On Nov. 4, 2018, contemporary artist Tang Qingnian gave a calligraphy demonstration at The Huntington, sharing a Tang-dynasty era poem, “Song of Eight Drinking Immortals,” that celebrates eight scholars who were known for their love of liquor. Photo by Jamie Pham.
Tall and amiable, wearing glasses, his hair tied back in a ponytail, contemporary artist Tang Qingnian 唐慶年 stands in The Huntington’s Rose Hills Garden Courtyard on a sunny day in early Nov. 2018, facing a long table covered with white paper. For several moments, he dips a long-handled brush in a saucer of black ink set on a wheeled cart beside him, scans the paper for a moment, and then, with sure strokes, begins to demonstrate cursive script, a form of calligraphy developed during China’s Han dynasty (206 BCE–220 CE).
For more than 30 minutes, before the fascinated crowd that has gathered to watch him, Tang unhesitatingly plies the large brush as he writes the “Song of Eight Drinking Immortals 飲中八仙歌,” a 154-character poem composed in the 8th century by the famed poet Du Fu (712–770). Tang executes a choreography of movement and balance as yard after yard of the jumbo paper roll unspools, covered with his flowing black characters and soon stretching far beyond the length of the table. When the finished poem is laid out across the courtyard floor, Tang reads the poem in Chinese at an audience member’s request.
Tang Qingnian dips his brush into ink. Photo by Jamie Pham.
The completion of the poem is a physical tour-de-force, as well as an aesthetic and scholarly one, and it is not surprising to learn that the writing of such large-scale cursive calligraphy “became a kind of performance art in 8th-century China,” comments Phillip E. Bloom, the June and Simon K.C. Li Curator of the Chinese Garden and Director of the Center for East Asian Garden Studies.
On fresh lengths of paper, Tang writes a five-character couplet in clerical script, a form of calligraphy first used by government clerks during the Han dynasty. His brush saturated with ink, Tang meticulously writes bold black lines and geometric-appearing shapes. Roughly translated, the finished couplet reads: “Obtaining the pure ethers of the landscape; exhausting the grandeur of the cosmos.”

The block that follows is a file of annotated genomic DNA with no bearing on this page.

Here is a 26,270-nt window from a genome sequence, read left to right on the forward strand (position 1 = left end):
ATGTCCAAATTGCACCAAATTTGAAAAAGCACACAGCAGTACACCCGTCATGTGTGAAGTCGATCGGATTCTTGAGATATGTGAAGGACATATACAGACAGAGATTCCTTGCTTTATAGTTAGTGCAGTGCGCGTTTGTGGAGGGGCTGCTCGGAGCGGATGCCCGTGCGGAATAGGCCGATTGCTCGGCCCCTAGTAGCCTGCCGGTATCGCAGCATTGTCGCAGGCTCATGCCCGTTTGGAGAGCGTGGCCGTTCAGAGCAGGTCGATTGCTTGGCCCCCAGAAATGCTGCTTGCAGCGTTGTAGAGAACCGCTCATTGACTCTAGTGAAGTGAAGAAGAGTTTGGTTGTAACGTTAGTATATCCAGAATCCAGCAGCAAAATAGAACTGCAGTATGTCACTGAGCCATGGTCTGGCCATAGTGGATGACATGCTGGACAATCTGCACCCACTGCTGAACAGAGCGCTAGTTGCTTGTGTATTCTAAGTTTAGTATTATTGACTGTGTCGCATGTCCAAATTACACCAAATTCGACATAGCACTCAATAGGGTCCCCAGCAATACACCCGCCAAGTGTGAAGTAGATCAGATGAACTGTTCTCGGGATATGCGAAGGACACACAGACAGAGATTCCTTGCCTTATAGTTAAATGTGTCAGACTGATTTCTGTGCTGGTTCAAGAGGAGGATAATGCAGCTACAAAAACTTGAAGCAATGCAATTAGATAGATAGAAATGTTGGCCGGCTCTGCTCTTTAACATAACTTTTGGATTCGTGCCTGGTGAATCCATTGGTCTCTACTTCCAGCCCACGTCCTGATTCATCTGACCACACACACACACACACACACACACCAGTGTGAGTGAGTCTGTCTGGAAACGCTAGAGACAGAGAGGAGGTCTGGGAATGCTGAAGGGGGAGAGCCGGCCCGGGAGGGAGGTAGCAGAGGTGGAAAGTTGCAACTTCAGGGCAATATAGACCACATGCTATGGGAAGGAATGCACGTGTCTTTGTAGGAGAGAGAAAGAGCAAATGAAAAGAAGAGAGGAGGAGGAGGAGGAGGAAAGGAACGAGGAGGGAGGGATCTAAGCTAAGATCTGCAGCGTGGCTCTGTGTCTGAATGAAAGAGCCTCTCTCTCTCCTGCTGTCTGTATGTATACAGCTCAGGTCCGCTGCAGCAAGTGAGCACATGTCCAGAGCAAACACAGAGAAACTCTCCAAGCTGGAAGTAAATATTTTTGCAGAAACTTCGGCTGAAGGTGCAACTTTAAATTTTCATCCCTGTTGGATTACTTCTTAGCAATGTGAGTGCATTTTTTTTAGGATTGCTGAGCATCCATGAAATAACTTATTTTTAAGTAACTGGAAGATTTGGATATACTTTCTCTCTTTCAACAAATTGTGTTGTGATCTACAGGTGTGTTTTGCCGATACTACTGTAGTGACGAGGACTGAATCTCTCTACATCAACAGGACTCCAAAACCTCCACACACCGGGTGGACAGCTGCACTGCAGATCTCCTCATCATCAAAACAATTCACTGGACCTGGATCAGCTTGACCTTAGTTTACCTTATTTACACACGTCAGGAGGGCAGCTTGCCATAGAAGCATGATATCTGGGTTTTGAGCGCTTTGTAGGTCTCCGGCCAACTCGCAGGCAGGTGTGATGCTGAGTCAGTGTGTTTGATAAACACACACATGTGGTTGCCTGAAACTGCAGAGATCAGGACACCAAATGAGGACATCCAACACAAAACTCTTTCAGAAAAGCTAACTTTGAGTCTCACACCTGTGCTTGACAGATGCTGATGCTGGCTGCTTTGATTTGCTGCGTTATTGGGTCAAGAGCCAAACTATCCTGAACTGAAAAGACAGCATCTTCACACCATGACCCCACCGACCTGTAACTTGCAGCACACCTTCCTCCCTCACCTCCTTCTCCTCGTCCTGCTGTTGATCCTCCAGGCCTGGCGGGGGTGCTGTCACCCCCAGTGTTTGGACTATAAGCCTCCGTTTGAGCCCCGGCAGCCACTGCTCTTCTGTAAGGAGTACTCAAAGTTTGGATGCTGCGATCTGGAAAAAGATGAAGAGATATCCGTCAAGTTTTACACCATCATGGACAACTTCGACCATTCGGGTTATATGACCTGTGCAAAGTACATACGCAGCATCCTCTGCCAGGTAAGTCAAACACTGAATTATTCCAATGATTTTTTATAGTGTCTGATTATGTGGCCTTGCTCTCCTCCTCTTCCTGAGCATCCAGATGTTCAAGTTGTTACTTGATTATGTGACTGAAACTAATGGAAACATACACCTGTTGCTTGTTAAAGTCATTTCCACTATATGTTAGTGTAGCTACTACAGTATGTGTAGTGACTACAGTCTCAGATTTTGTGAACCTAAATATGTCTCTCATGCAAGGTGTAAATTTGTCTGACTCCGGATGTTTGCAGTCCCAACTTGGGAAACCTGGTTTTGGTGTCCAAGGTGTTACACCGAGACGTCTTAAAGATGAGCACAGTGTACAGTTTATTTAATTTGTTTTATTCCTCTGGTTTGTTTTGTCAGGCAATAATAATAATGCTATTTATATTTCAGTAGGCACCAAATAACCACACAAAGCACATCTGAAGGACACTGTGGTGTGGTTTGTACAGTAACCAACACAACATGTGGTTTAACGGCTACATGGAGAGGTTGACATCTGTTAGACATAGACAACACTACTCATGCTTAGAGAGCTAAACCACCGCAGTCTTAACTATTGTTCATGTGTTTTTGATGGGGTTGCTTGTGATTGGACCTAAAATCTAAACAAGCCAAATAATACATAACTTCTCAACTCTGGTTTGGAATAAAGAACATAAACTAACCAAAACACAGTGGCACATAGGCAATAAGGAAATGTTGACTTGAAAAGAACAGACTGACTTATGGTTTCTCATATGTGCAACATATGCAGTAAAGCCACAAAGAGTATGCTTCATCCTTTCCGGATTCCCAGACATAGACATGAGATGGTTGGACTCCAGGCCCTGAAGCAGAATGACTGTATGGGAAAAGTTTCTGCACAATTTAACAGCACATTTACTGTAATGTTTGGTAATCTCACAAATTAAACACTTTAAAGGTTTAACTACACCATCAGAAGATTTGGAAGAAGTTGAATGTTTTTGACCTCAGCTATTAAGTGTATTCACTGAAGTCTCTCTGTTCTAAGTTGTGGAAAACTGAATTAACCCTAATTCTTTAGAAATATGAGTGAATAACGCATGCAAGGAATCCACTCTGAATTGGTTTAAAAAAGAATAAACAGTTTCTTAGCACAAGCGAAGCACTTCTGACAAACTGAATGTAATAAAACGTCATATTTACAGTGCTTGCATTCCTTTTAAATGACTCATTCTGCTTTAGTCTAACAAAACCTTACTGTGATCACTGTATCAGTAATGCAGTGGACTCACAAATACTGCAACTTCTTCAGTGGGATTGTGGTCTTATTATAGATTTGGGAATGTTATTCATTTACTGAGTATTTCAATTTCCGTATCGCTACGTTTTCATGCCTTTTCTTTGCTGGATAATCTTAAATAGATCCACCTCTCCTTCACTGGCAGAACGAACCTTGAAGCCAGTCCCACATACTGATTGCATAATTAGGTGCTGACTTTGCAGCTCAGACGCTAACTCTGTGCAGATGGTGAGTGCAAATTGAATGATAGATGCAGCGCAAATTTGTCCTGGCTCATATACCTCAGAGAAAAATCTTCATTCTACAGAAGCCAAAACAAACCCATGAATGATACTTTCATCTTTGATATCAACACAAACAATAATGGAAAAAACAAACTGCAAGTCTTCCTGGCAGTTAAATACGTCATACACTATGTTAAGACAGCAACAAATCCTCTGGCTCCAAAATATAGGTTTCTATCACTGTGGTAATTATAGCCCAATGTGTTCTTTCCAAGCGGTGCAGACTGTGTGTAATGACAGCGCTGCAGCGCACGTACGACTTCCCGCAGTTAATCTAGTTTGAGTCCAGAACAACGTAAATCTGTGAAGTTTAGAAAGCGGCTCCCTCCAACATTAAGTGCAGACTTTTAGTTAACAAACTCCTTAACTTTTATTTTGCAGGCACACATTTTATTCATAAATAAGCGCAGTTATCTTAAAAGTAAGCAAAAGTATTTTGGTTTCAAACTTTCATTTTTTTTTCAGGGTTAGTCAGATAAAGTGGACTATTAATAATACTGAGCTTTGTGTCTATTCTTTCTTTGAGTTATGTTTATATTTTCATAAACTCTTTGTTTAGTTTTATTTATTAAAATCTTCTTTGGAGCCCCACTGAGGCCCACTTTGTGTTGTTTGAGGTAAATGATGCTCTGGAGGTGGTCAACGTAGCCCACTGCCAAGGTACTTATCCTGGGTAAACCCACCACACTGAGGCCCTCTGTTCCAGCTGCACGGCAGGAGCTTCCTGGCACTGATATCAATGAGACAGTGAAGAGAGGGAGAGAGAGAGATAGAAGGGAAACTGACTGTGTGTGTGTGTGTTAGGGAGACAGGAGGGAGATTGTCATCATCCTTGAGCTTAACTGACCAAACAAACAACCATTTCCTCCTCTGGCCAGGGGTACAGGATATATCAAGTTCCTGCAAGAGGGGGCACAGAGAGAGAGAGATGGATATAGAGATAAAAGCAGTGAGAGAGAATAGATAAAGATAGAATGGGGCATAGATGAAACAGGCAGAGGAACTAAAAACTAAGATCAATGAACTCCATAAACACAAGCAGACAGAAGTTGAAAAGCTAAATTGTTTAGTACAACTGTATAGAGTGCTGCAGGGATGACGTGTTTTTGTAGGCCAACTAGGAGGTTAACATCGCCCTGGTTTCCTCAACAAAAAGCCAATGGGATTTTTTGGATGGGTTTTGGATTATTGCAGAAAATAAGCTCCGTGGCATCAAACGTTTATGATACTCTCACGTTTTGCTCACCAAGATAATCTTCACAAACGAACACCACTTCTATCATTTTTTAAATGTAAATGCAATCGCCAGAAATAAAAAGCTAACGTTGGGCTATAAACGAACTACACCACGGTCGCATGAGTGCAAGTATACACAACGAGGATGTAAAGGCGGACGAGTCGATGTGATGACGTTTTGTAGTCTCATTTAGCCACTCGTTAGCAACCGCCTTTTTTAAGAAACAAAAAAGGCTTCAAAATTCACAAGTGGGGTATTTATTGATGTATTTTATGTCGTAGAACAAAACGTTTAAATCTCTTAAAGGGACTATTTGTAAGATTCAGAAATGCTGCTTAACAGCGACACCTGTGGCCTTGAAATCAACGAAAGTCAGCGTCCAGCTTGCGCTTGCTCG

Tang Qingnian brushed the poem, titled “Song of Eight Drinking Immortals,” onto an unfurling, 40-foot blank page in the Rose Hills Garden Court. Photo by Jamie Pham.
Tang concludes his outdoor demonstration with his contemporary interpretation of a combination of clerical and seal script, an early form of calligraphy that was not standardized until the 3rd century BCE. He uses a smaller, narrower brush to write the four-character phrases: “Attain spontaneity; see true character.” (“I think these phrases refer to the idea that calligraphers should strive to perfect their mind and body so that they can react spontaneously and properly to any situation they might face,” Bloom explains later. “Commentators on Chinese calligraphy have long claimed that calligraphy directly expresses one’s ‘true character.’”) The characters are long and pictographic, markedly different from the preceding styles, and “more primitive,” Tang says.
Tang and Bloom then move into Rothenberg Hall for Tang’s presentation, “How to Appreciate Chinese Calligraphy,” followed by a lively Q&A session with the audience. Screening vivid images, Tang expounds on the five types of calligraphic script—seal, clerical, cursive, running, and regular—and the technicalities of brush stroke strength, lines and space, and the importance of the characters’ posture and balance.
Most importantly, he says, it isn’t necessary to be able to read what is written because how calligraphy is viewed is subjective; it can be seen “as abstract painting” or appreciated for the musicality of its rhythm and flow. Indeed, Tang says, there are some 40,000 Chinese characters, and even experts know only a fraction of that total. The work of master calligraphers, he adds, “reflects their feeling and expression” as individuals and as artists. (In an interview earlier in the day, Tang said, “We respect tradition, but we try to do something deeper than tradition. I have my own style, but it must be readable.”)
Aric Allen’s video of the calligraphy demonstration.
Tang, who works in several mediums, including conceptual and sculptural art, has demonstrated calligraphy during the Chinese New Year festival in The Huntington’s Chinese Garden for many years. A former art critic in China, he was involved in China’s “New Wave” art movement and was co-curator of Beijing’s notorious 1989 “China/Avant-garde” exhibition, closed down on opening day when one artist pulled out a gun and shot her own artwork. It was closed again due to a bomb threat.
Moving to the U.S. in 1991, Tang worked in advertising as a creative director until 2006, when he became a full-time independent artist. He has written four inscriptions for the final phase of the expansion of the Chinese Garden, set to open in February 2020. These include calligraphic inscriptions of poetic couplets carved into wood and name placards carved into wood and rock.
An inscription for the final phase of the expansion of the Chinese Garden, set to open in February 2020, by Tang Qingnian (Chinese and American, b. 1956): Verdant Microcosm 翠玲瓏, 2018. Handscroll, ink on paper; calligraphy written in bird-and-worm script (鳥蟲書). Unmounted: 50 x 99.8 cm. The Huntington Library, Art Collections, and Botanical Gardens.
Lynne Heffley is a freelance writer and editor based in South Pasadena, Calif.